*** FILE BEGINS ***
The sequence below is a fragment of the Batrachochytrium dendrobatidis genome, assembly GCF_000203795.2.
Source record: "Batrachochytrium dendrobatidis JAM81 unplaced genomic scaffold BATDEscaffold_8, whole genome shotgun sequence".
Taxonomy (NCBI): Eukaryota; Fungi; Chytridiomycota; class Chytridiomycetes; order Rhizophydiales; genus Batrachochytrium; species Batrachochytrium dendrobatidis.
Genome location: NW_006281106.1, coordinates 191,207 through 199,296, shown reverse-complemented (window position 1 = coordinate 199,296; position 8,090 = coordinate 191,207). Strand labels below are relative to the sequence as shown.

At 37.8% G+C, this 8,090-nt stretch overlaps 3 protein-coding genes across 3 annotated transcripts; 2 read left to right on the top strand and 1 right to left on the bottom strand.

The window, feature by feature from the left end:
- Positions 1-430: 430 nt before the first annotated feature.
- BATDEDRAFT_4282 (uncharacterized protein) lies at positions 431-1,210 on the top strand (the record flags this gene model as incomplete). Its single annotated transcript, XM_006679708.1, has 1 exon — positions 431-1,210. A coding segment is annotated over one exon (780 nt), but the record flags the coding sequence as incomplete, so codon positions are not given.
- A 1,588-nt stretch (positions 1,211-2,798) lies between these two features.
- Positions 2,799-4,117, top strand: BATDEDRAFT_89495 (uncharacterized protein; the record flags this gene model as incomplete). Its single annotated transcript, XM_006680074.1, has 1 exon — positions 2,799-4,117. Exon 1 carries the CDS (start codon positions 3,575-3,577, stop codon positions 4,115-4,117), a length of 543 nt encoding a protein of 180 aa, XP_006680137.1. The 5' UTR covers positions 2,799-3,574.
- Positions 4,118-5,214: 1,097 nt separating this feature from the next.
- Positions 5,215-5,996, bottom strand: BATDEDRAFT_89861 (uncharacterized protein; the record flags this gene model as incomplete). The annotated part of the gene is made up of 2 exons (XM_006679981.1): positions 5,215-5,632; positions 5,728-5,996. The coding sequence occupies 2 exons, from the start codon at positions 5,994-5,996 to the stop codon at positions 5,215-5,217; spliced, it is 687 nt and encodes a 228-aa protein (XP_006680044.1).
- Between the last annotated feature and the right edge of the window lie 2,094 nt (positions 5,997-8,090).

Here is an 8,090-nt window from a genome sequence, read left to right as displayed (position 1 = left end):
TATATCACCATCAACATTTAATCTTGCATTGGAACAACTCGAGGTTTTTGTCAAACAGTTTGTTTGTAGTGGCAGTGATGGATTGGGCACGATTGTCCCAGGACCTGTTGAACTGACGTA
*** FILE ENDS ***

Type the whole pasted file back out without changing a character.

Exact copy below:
The sequence below is a fragment of the Batrachochytrium dendrobatidis genome, assembly GCF_000203795.2.
Source record: "Batrachochytrium dendrobatidis JAM81 unplaced genomic scaffold BATDEscaffold_8, whole genome shotgun sequence".
Taxonomy (NCBI): Eukaryota; Fungi; Chytridiomycota; class Chytridiomycetes; order Rhizophydiales; genus Batrachochytrium; species Batrachochytrium dendrobatidis.
Genome location: NW_006281106.1, coordinates 191,207 through 199,296, shown reverse-complemented (window position 1 = coordinate 199,296; position 8,090 = coordinate 191,207). Strand labels below are relative to the sequence as shown.

At 37.8% G+C, this 8,090-nt stretch overlaps 3 protein-coding genes across 3 annotated transcripts; 2 read left to right on the top strand and 1 right to left on the bottom strand.

The window, feature by feature from the left end:
- Positions 1-430: 430 nt before the first annotated feature.
- BATDEDRAFT_4282 (uncharacterized protein) lies at positions 431-1,210 on the top strand (the record flags this gene model as incomplete). Its single annotated transcript, XM_006679708.1, has 1 exon — positions 431-1,210. A coding segment is annotated over one exon (780 nt), but the record flags the coding sequence as incomplete, so codon positions are not given.
- A 1,588-nt stretch (positions 1,211-2,798) lies between these two features.
- Positions 2,799-4,117, top strand: BATDEDRAFT_89495 (uncharacterized protein; the record flags this gene model as incomplete). Its single annotated transcript, XM_006680074.1, has 1 exon — positions 2,799-4,117. Exon 1 carries the CDS (start codon positions 3,575-3,577, stop codon positions 4,115-4,117), a length of 543 nt encoding a protein of 180 aa, XP_006680137.1. The 5' UTR covers positions 2,799-3,574.
- Positions 4,118-5,214: 1,097 nt separating this feature from the next.
- Positions 5,215-5,996, bottom strand: BATDEDRAFT_89861 (uncharacterized protein; the record flags this gene model as incomplete). The annotated part of the gene is made up of 2 exons (XM_006679981.1): positions 5,215-5,632; positions 5,728-5,996. The coding sequence occupies 2 exons, from the start codon at positions 5,994-5,996 to the stop codon at positions 5,215-5,217; spliced, it is 687 nt and encodes a 228-aa protein (XP_006680044.1).
- Between the last annotated feature and the right edge of the window lie 2,094 nt (positions 5,997-8,090).

Here is an 8,090-nt window from a genome sequence, read left to right as displayed (position 1 = left end):
TATATCACCATCAACATTTAATCTTGCATTGGAACAACTCGAGGTTTTTGTCAAACAGTTTGTTTGTAGTGGCAGTGATGGATTGGGCACGATTGTCCCAGGACCTGTTGAACTGACGTA